DAVID Cameron has defended his decision to make a former adviser to Margaret Thatcher a lord so he can become a junior minister in the Scotland Office.
It emerged yesterday that Andrew Dunlop has been given a peerage, enabling his appointment as Scotland Office Minister in the new majority Conservative government.
David Mundell has been appointed the Scottish Secretary, but as he was the only Scottish Tory MP to be elected Mr Cameron has been forced to look elsewhere to fill the junior ministerial role.
He said the new Scotland Office Minister is “extremely talented” and has a “great record in public service”.
The Prime Minister spoke out as he visited Edinburgh for talks with Scottish First Minister and SNP leader Nicola Sturgeon.
The SNP claimed yesterday Mr Dunlop was part of Mrs Thatcher’s policy unit at the time the poll tax was introduced in Scotland in 1989, describing the appointment as a ‘’scandal’’.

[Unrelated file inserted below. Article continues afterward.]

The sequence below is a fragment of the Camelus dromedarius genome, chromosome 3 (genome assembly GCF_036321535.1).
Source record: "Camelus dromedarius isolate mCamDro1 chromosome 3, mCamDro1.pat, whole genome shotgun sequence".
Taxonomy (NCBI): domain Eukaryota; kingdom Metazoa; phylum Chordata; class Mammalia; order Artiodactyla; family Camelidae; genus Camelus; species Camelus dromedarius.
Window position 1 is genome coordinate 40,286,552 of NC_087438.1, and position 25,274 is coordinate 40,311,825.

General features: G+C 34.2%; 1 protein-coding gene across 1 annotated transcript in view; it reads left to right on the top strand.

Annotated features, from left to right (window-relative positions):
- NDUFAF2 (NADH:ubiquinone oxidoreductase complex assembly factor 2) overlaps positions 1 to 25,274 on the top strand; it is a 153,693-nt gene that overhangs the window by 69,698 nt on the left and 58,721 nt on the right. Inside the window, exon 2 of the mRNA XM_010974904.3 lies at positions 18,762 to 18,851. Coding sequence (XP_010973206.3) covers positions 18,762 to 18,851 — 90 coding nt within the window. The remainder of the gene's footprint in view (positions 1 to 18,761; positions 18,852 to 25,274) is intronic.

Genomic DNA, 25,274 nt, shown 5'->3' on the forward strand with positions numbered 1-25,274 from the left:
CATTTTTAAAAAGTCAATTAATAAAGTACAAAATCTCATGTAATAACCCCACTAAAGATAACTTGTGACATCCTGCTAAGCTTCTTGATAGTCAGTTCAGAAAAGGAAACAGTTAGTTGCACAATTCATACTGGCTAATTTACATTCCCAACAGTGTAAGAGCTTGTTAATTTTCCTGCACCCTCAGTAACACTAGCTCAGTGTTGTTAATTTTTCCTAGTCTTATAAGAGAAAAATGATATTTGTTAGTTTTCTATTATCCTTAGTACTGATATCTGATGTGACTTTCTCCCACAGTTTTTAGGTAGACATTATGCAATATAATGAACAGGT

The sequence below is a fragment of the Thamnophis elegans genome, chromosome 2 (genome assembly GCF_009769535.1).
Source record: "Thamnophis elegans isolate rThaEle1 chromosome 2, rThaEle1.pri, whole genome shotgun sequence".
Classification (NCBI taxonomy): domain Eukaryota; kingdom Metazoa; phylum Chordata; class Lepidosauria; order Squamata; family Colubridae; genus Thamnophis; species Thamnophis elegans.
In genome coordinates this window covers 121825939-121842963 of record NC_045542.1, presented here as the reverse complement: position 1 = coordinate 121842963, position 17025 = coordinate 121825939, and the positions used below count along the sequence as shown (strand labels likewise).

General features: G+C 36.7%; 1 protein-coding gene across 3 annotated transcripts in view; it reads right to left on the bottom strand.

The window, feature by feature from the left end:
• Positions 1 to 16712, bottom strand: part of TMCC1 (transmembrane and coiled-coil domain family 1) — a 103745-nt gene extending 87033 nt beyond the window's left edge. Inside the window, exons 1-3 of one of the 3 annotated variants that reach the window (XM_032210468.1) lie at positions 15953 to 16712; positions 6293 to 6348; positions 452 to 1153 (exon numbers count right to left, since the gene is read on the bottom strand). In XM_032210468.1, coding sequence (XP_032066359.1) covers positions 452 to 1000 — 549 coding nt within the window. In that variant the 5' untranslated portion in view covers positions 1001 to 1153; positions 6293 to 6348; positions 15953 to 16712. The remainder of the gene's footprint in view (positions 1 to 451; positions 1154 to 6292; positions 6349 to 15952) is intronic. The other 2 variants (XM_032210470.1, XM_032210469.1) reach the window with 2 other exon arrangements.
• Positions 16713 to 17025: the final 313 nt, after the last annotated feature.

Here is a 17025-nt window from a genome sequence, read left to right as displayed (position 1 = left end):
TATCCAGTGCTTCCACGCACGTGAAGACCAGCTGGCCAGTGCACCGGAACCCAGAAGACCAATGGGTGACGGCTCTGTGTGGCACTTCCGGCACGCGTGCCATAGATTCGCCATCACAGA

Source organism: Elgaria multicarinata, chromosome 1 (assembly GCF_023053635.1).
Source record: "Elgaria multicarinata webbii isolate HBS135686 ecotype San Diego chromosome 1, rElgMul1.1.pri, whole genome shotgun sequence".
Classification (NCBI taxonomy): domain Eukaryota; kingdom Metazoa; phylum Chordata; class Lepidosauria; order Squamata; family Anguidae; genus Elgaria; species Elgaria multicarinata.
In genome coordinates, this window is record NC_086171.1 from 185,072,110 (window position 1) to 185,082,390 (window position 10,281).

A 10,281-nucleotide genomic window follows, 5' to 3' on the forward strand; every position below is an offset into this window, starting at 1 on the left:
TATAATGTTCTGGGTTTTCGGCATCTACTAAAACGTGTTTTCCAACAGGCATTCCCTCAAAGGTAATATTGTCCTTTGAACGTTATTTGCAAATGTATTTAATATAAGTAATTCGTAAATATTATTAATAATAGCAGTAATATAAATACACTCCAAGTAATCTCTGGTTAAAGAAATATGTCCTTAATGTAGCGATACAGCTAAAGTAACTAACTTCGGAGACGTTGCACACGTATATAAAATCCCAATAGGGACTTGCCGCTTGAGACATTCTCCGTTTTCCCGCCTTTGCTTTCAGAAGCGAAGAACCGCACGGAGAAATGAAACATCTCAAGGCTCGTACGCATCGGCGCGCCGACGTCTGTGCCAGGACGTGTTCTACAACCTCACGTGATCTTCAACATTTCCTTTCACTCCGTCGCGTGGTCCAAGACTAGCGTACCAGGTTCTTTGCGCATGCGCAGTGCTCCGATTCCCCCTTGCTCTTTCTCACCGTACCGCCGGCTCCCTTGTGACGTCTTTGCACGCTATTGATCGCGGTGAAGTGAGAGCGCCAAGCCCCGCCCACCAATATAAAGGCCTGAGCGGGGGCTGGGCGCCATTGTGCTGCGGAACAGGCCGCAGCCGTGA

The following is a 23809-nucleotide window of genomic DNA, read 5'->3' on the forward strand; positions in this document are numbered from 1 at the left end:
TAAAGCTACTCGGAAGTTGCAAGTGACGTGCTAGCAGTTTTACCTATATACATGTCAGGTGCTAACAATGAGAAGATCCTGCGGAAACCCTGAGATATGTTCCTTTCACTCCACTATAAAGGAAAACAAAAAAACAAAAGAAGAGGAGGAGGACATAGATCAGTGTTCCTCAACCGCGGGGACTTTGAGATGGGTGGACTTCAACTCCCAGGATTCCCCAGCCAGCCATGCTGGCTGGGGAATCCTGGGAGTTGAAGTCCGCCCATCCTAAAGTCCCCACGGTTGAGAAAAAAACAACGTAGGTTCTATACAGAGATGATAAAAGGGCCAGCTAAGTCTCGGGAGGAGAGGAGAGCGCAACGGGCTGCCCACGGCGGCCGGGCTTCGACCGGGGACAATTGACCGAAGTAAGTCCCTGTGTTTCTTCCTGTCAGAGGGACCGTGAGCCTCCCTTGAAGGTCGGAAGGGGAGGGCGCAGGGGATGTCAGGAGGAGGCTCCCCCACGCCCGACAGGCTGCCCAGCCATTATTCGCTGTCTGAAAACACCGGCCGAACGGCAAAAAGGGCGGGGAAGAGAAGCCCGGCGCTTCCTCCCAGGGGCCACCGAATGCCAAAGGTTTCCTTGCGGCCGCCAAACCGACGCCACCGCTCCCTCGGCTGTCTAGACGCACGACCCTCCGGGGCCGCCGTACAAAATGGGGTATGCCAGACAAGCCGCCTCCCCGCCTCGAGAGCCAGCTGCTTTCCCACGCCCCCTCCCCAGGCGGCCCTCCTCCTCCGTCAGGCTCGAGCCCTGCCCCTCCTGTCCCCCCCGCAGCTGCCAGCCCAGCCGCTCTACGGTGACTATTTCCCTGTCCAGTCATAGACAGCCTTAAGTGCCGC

If one thing demonstrates how out of touch the Tories are, it’s the appointment as a government minister for Scotland of an unelected lord who played a leading role in the imposition of the hated poll tax on ScotlandAngus Robertson
Angus Robertson, leader of the Westminster group, said: “If one thing demonstrates how out of touch the Tories are, it’s the appointment as a government minister for Scotland of an unelected lord who played a leading role in the imposition of the hated poll tax on Scotland.”
But Mr Cameron said he believed Mr Dunlop had been involved in defence procurement when he worked for Mrs Thatcher.
The Prime Minister said: “What I’ve done is I’ve taken someone who is extremely talented, with a great record in public service, who will make an excellent minister in the Scottish Office.
“I read some of this morning’s press with incredulity because my memory is he was responsible for defence procurement under the Margaret Thatcher government, but why let the facts get in the way of a great story?”